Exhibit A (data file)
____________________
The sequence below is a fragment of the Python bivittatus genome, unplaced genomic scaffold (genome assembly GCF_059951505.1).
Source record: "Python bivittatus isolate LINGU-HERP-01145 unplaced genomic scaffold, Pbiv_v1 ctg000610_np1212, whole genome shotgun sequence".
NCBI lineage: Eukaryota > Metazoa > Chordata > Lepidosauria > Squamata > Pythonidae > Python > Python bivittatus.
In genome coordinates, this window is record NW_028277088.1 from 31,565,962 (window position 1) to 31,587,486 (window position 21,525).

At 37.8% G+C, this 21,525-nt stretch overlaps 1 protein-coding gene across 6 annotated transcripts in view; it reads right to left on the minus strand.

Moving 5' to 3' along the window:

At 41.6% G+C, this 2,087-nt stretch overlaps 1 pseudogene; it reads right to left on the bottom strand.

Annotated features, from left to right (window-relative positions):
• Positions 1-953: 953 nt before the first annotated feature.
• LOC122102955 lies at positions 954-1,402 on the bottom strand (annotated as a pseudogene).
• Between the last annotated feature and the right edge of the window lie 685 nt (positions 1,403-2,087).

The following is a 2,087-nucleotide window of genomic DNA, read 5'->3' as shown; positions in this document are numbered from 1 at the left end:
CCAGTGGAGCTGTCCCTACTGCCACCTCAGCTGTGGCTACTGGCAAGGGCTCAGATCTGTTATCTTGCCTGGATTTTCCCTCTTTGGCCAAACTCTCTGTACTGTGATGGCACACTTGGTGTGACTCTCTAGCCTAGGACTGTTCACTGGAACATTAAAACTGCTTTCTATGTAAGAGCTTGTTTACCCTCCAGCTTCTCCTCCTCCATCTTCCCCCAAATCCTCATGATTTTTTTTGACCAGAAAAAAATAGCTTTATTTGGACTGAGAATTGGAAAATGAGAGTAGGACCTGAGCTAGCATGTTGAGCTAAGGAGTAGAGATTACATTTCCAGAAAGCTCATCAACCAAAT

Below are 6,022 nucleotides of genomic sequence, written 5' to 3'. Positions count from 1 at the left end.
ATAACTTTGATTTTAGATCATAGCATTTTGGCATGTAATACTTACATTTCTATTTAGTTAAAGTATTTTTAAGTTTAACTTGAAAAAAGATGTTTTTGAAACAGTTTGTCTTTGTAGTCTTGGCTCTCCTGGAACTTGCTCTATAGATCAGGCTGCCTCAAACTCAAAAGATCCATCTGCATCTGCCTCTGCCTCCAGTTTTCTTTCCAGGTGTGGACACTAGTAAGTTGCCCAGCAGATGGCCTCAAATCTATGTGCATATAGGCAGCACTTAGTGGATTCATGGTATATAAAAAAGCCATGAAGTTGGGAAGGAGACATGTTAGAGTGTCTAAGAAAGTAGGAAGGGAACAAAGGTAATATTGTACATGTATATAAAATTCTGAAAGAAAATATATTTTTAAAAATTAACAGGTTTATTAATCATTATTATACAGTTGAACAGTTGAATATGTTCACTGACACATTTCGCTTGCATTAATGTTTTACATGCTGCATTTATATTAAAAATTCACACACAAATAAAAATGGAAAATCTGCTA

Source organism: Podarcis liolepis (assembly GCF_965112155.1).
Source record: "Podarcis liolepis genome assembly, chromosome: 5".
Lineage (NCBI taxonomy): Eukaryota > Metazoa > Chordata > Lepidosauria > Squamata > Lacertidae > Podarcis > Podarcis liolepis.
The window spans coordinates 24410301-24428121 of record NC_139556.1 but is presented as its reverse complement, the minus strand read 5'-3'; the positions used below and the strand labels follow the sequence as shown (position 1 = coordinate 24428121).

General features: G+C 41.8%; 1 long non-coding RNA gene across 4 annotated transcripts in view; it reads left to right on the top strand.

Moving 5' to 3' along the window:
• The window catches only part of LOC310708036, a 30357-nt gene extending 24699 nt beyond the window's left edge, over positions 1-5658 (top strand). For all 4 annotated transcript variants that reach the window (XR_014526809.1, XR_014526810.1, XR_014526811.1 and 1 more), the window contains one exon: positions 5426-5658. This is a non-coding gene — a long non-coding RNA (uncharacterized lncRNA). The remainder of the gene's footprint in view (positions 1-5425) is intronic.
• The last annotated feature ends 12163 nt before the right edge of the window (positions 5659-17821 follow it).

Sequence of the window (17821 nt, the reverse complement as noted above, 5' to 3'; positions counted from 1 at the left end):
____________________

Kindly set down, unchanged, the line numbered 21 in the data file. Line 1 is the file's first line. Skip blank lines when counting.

Moving 5' to 3' along the window: